A Passion for Radio
Radio Waves and Community
How to Make an Echo... of Moscow
If a year ago someone had told me that the most prominent personalities in the world of
politics, diplomacy, the economy, science and culture, could be called upon to settle into
our microscopic studios in the heart of Moscow, I would have laughed very hard. Such
nice dreams. I wouldn’t have believed them at all.
Today I don’t laugh, because I’m well aware of its price. It’s not measured in
rubles or dollars, but in overworked days for our team of twenty-odd people, in sleepless
nights spent reflecting long and hard on free radio broadcasting in our country, and in our
small radio station in particular. How do you make an Echo of Moscow a free echo in a
country which isn’t, and among people who aren’t?
The fame and the almost worldwide interest which Echo of Moscow is now
enjoying, are no doubt connected to the events of August 1991, in Moscow. Events which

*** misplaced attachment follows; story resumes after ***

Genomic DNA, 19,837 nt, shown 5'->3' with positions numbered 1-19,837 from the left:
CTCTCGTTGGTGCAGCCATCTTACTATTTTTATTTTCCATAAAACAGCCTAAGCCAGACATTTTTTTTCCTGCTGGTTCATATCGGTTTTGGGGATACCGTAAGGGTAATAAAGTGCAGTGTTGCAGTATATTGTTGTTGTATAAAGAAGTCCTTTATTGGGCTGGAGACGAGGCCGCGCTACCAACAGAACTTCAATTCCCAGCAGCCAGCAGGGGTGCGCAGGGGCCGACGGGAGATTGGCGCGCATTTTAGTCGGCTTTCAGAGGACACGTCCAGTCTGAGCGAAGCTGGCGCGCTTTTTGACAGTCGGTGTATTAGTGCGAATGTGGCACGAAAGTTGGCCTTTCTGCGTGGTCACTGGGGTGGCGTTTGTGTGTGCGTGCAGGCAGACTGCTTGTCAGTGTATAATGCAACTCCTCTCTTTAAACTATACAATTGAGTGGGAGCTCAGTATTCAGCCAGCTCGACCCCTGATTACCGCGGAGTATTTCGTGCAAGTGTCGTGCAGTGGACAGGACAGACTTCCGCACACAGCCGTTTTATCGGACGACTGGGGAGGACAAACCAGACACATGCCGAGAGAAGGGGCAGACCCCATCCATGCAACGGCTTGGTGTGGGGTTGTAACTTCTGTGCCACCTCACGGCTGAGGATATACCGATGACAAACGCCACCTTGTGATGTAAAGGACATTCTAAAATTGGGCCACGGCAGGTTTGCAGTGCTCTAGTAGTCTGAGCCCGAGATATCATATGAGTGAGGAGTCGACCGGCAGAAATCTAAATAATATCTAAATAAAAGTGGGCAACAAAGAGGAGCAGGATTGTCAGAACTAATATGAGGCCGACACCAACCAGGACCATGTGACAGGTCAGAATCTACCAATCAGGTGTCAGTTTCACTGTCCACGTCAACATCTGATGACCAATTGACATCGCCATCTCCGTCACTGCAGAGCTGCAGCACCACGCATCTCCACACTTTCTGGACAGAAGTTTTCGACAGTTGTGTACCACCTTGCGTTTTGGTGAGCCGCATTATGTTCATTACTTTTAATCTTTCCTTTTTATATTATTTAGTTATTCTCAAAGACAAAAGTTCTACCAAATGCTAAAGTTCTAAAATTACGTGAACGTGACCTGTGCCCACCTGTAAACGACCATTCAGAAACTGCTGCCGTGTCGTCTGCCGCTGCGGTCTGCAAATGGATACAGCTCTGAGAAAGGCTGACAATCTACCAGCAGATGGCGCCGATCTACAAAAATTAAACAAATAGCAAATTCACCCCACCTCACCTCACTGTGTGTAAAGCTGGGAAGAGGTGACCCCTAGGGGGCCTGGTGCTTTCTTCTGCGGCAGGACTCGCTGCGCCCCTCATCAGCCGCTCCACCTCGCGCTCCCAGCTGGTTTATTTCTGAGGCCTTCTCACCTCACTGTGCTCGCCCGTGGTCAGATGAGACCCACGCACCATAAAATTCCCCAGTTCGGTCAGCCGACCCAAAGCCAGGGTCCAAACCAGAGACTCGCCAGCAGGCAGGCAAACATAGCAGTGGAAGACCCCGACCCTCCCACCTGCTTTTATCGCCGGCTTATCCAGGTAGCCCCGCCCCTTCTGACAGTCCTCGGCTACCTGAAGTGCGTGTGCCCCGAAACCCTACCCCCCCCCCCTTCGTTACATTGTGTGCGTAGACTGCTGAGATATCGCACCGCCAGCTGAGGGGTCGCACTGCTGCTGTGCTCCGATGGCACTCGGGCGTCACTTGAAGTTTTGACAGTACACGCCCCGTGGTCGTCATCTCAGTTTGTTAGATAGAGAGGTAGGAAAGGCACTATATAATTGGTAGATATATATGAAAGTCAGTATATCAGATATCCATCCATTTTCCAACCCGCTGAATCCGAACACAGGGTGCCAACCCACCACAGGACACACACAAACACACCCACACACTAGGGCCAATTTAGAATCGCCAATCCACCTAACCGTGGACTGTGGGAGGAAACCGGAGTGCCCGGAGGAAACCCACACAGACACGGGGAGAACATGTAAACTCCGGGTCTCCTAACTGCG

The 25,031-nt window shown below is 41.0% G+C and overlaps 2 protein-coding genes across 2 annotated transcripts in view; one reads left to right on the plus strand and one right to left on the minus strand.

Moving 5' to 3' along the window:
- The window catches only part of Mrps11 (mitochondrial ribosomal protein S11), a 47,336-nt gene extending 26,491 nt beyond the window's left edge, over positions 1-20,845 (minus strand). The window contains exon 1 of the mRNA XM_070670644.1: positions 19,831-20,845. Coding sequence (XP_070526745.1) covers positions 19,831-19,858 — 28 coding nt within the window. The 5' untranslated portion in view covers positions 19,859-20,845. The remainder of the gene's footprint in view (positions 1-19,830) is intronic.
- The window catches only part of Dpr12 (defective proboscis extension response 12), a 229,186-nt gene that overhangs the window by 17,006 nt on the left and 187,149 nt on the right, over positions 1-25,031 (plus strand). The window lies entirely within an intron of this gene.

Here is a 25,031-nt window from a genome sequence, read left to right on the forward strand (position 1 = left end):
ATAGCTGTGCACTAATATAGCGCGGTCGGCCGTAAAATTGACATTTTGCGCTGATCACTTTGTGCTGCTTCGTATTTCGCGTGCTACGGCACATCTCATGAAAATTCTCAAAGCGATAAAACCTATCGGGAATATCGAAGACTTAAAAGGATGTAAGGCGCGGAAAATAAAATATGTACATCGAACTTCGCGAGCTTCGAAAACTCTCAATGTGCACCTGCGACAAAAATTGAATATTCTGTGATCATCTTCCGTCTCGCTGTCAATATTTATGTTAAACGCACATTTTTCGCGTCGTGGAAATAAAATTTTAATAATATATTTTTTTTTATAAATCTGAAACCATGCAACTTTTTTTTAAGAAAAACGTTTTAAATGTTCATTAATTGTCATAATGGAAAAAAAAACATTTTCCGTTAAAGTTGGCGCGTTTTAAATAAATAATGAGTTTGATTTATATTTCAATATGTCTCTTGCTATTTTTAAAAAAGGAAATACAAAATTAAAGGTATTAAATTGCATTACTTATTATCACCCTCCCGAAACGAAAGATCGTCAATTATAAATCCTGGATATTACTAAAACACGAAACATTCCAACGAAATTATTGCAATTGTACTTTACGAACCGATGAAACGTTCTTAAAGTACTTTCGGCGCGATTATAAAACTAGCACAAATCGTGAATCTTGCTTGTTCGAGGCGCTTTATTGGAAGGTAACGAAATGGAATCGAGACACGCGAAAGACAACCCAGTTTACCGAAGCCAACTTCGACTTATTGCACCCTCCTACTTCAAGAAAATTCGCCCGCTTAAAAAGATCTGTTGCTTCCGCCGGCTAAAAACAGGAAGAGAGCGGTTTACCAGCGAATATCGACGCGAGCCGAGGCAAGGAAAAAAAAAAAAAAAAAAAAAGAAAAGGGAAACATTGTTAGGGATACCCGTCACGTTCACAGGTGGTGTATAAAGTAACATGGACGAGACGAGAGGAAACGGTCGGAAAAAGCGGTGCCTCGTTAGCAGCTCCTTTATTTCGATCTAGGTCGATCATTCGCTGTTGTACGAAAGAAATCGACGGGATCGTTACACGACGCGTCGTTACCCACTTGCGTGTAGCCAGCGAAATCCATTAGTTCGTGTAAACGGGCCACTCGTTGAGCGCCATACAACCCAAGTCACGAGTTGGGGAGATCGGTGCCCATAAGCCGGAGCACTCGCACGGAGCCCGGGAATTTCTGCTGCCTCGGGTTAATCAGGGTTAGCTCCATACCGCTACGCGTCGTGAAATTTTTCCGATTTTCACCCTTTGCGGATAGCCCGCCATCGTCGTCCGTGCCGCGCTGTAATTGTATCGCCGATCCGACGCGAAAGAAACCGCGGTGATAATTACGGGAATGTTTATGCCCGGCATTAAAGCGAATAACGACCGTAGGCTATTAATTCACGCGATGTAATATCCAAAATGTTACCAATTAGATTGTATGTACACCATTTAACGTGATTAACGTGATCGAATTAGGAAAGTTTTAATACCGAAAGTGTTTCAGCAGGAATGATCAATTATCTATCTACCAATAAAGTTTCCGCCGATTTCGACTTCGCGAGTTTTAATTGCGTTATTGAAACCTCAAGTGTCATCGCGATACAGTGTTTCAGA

some term the “coup d’état” or the “putsch”, others call the “revolution,” while the third
and largest group refer to it as the “continuation of the eternal mess.” From August 19th
to 21st 1991, Echo of Moscow, cut off from its transmitter four times, was the only radio
station in Moscow to follow, broadcasting live, the vicissitudes of the “theatrical coup”
which appears to have brought profound changes to our country, the former Soviet
Union. I will come back to these three days after a small historical detour along the
winding roads of independent radio in Moscow.
2 / A Passion for Radio
THE DEVELOPMENT OF INDEPENDENT RADIO IN MOSCOW
As I write these lines, there is no law regulating the distribution of broadcast
frequencies for radio and television in the state of Russia. This law is foreseen for 1992.
But in 1990 – the year when the idea for our radio station began to take shape – the
Soviet State’s domination of television and radio broadcasting was absolute.
The first swallows announcing t